Malaysians were recently told that the Johor elections were called because political stability was urgently needed for the government to win a comfortable majority that would allow it to focus on improving the living standards of Johor people.
And yet, the run-up to the elections has so far witnessed competing political parties, particularly Bersatu, Umno and Pas, making unpleasant remarks about each other. Incidentally, these comments are painfully familiar to Malaysians.
What caught the attention of many were the defections of two politicians from Bersatu, which triggered heated exchanges between the party bigwigs and the defectors.
Bersatu president Mahiaddin Yasin naturally expressed his displeasure at former Johor Bersatu chief Mazlan Bujang abandoning the party, calling his action “dishonourable”.
In response, Mazlan told Mahiaddin to look in the mirror, reminding the latter of his central role in the so-called Sheraton Move that saw him take Bersatu out of Pakatan Harapan (PH), which led to the collapse of the PH government in February 2020. Mazlan said it was quite rich for Mahiaddin, who had betrayed his allies in PH, to be accusing someone else of acting without honour.
It looks like the kettle is calling the pot black, whichever way one looks at it, which does not help to address the people’s curiosity over how the state can be better managed, economically and democratically.
Nonetheless, Malaysians can easily relate to the frustration, nay anger, of those who have been betrayed. To be sure, betrayal is painful, especially when it disrupts a plan to carve a better future, such as the much-awaited reform agenda that PH promised in the last general election.
Bersatu was struck by another blow when the Johor State Assembly member for Larkin, Mohd Izhar Ahmad, defected from the party, claiming he had lost faith in the Bersatu president.
Perikatan Nasional information chief Mohd Solihan Badri snarled at Izhar, accusing him of only being interested in keeping his executive council and director’s positions in several state-owned companies.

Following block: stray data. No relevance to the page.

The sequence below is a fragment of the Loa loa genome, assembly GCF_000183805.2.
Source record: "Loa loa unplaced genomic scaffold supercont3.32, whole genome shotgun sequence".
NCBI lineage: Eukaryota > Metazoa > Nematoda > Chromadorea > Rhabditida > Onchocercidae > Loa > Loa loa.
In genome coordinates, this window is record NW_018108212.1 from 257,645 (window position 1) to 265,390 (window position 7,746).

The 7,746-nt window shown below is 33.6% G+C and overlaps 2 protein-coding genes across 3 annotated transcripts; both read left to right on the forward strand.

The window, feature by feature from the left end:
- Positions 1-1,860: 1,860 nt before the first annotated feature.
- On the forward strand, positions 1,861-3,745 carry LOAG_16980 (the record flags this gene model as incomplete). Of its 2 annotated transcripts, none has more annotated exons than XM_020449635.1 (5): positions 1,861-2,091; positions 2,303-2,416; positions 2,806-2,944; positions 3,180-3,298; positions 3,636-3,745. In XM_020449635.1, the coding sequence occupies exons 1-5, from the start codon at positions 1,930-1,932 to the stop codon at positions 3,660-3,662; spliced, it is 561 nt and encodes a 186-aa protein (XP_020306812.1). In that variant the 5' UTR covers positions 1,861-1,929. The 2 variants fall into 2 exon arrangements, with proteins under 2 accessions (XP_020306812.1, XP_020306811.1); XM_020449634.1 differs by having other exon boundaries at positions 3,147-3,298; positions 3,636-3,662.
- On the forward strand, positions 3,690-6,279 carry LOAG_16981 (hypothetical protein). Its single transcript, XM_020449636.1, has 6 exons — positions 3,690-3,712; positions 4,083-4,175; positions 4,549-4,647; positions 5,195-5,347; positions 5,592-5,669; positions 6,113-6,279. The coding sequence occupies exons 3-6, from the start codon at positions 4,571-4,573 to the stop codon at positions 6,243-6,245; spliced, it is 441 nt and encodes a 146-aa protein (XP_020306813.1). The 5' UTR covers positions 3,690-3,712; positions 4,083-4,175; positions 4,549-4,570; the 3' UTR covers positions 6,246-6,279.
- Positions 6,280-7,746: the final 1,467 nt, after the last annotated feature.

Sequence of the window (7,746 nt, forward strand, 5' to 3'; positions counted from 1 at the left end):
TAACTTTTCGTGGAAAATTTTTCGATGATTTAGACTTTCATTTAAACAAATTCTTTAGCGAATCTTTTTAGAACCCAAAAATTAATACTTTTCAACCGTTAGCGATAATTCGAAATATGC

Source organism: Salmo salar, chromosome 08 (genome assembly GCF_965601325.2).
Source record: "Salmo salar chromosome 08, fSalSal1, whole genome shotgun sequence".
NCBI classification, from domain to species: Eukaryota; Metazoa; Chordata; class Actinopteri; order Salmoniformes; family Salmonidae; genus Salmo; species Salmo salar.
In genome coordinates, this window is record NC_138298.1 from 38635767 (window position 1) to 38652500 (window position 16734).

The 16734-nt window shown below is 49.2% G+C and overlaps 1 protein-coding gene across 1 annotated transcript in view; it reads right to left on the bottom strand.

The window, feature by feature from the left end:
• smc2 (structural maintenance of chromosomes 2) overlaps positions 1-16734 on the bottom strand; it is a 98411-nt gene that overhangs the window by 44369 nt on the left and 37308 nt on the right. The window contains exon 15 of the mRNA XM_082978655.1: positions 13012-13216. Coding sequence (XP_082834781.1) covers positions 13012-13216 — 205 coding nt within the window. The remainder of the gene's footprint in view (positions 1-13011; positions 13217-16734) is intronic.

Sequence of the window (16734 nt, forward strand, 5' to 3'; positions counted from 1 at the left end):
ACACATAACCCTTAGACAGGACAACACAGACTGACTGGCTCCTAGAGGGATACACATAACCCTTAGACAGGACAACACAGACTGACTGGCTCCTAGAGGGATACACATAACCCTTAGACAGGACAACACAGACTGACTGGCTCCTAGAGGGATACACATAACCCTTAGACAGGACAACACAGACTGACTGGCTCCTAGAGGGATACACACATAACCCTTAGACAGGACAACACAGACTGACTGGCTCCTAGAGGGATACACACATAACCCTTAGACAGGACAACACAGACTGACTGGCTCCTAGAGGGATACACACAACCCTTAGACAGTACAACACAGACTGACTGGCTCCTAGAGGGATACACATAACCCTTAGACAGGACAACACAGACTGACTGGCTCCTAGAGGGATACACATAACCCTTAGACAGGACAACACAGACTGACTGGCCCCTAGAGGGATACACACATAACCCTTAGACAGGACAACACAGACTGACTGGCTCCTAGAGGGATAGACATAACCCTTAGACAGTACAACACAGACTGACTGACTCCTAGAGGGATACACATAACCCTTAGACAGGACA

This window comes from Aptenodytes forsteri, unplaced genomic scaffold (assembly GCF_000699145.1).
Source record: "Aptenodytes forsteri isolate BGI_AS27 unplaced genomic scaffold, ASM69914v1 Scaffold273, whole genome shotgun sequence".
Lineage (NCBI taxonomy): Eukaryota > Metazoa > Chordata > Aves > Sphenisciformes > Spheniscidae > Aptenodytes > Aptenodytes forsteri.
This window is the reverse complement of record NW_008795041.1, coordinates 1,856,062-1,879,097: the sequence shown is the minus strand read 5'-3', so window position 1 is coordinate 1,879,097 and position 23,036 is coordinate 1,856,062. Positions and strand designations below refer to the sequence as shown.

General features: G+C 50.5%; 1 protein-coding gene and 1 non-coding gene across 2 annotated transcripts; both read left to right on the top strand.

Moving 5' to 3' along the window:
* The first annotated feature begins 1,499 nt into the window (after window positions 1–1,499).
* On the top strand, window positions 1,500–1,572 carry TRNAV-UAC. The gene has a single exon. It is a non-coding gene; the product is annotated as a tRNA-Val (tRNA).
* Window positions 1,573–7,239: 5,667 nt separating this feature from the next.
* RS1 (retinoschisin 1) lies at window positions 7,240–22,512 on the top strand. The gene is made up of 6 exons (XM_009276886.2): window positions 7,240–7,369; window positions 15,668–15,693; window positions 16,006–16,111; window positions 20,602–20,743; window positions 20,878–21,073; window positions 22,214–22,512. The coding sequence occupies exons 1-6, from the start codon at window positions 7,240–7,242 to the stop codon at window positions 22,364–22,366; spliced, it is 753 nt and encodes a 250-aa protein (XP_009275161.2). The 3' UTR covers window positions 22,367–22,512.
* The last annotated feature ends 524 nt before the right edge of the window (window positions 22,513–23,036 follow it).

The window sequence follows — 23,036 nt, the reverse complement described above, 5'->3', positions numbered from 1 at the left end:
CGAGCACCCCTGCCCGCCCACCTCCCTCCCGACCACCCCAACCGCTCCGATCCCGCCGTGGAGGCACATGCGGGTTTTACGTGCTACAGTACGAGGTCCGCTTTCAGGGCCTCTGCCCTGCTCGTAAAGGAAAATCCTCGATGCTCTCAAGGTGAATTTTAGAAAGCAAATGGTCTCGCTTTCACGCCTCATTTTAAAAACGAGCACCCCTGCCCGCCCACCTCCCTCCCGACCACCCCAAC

While Solihan’s accusation may be debatable or even unfair, it, however, reminds Malaysians that carrots were dangled in front of certain politicians in recent times to garner political support. This was how some MPs got plum positions in government-linked companies, among other high places.
As if not to be outdone, Pas president Hadi Awang waded into the row by accusing Umno of being ungrateful, arising from the latter’s reluctance to form an electoral pact for the Johor outing.
Hadi reportedly likened Umno to a lame duck that Pas purportedly saved from drowning in the last general election. After being healed, it went on its own, which, the Marang MP added, was immoral and not correct.
Indeed, ordinary Malaysians understand very well what it means to be “immoral”, particularly in a political environment where political marriages are blessed at the altar of political expediency.
Umno supreme council member Mohd Puad Zarkashi jumped in to remind Hadi that it was Pas that had weakened the Muafakat Nasional pact by joining Perikatan Nasional and sidelining party leaders who supported the Umno-Pas accord.
Almost choking on the metaphor of ‘marriage’, Umno vice-president Mohamed Khaled Nordin mocked Pas as a serial divorcee, indicating the party’s many failed relationships with other parties. The former Johor menteri besar said the Islamist party had made numerous marital vows with other parties, only to pull out of wedlock, eventually. Quite a player, it would seem.
Such political withdrawals may not instil confidence in Johor voters about where their state is headed, but then it may well be the right season for frogs to leap out to mate. – The Malaysian Insight